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A lasting legacy

The celebrated partnership between conductor Zubin Mehta and the Israel Philharmonic Orchestra is coming to a close

Robert Murray

The relationship between a conductor and an orchestra can be collegial or dictatorial, a conspiracy among equals or a tempestuous family. A handful of partnerships become iconic, the perfect meeting of minds: Karajan and the Berlin Philharmonic, Bernstein and the New York Phil, and more recently, Gustavo Dudamel and the LA Philharmonic. One partnership has outlasted all of them.

Indian-born conductor Zubin Mehta and the Israel Philharmonic Orchestra, have enjoyed what Mehta calls “a lasting marriage”—a harmonious 60-year romance. Mehta, who steps down from his role as Music Director in October 2019, has spent most of his career nurturing what was a quarter-century-old orchestra into international eminence. Mehta was only 25 himself when he first conducted the IPO in 1961. He recalls that he “fell in love not only with the Israeli orchestra but with the country itself”. The feeling was mutual, and the Orchestra named him Music Director in 1977, and Music Director for life in 1981.

Over the course of this legendary partnership, Mehta and the Orchestra have had many adventures and triumphs. The first came in 1967 when the Six Day War caused the scheduled conductor to withdraw from his engagement. Mehta, then in the US, regarded this as a musical crisis and hopped an ammunition-filled plane to Tel Aviv. He conducted the performance with soloists Daniel Barenboim and Jacqueline du Pré and then had to stay in the basement of the concert hall with the musicians for the next six days. Barenboim and du Pré were married in Jerusalem soon after.

The conductor also dropped everything to rush to Israel as the first Gulf War flared in 1991, performing to full halls as Scud missiles flew overhead and some of the audience came with gas masks. Nobody could question Mehta’s commitment to his orchestra and Israel, a respect that it mirrored by their audience’s loyalty.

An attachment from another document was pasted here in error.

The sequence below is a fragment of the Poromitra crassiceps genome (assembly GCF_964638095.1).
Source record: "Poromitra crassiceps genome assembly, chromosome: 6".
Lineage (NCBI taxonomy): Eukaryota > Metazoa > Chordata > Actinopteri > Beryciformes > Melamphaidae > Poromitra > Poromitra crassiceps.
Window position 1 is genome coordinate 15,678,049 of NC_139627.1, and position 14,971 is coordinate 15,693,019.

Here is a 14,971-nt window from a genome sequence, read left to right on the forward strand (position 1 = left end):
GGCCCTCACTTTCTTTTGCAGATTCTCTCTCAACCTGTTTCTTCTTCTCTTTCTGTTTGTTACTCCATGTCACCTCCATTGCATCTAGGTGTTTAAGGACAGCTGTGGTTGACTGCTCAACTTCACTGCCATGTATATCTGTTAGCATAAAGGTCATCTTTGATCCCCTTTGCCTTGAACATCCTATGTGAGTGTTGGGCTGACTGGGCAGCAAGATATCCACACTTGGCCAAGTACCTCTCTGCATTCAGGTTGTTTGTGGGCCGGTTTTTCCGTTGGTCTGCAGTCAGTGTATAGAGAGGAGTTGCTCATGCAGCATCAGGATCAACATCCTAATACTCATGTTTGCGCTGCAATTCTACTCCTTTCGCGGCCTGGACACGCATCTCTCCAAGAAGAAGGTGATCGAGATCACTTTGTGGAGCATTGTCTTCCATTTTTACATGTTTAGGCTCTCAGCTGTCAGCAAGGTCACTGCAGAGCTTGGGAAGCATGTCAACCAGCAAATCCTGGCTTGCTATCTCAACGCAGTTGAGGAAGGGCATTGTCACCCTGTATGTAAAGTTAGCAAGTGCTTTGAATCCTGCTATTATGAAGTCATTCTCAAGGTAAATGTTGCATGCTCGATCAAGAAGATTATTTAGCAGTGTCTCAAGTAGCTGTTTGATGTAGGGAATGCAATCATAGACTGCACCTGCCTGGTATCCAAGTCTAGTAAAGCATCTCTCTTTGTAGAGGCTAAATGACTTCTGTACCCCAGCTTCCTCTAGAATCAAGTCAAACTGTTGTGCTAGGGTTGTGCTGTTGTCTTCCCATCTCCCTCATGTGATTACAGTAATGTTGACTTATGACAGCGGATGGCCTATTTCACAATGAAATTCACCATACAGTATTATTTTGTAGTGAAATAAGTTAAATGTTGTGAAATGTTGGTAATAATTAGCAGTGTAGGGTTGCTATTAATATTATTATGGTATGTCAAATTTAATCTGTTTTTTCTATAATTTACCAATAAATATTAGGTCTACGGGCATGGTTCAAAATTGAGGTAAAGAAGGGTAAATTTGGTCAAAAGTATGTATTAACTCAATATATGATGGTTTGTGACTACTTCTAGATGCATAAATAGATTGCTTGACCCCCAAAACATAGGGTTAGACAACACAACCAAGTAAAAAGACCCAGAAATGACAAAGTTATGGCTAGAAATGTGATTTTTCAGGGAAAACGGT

Mehta’s conviction that music can bring peace and mutual understanding has created indelible moments: 500 Jewish and Palestinian refugee children singing together in the neutral territory of the Jerusalem YMCA, the IPO joining members of the Bavarian State Orchestra at the Buchenwald concentration camp to perform Mahler’s ‘Resurrection’ Symphony, the Orchestra’s first tour of Poland, and a performance of Israel’s national anthem, ‘Hatikhva’, in Berlin.

Zubin Mehta conducting the Israel Philharmonic Orchestra

The Israel Philharmonic Orchestra is one of Israel’s cultural crown jewels, and such a conspicuous emblem of the state can bear a heavy political burden, but the calm and diplomatic Mehta defuses tension, though he is unafraid of voicing strong opinions. Classical music in Israel can be a fraught area; it’s perhaps the only place in the world where there has been parliamentary debate about performing Wagner. Mehta sees the IPO as potential agent of change and over 50 years has sought opportunities to use the olive branch of music to soothe and unite. The orchestra’s members come from all over the world but the balance is beginning to shift towards native Israelis, or sabras, rather than emigres. Mehta is optimistic that one day Arab-Israeli musicians will join the IPO’s ranks.

Now 82, Mehta is stepping away from the frontline of orchestral leadership and handing baton to 29-year-old Israeli musician Lahav Shani, the product of a musical culture that Mehta played a profound role in shaping. As Mehta and the IPO undertake a global victory lap, it's our chance to reflect on one of the most enduring artistic partnerships, and the legacy of peace and understanding has touched millions. “Never underestimate the power of music”, Mehta said in a recent interview. “Just imagine a world without all this. Impossible.”

Zubin Mehta and the Israel Philharmonic Orchestra perform in the Sydney Opera House Concert hall on the 20th and 21st of March next year. Purchase tickets here.

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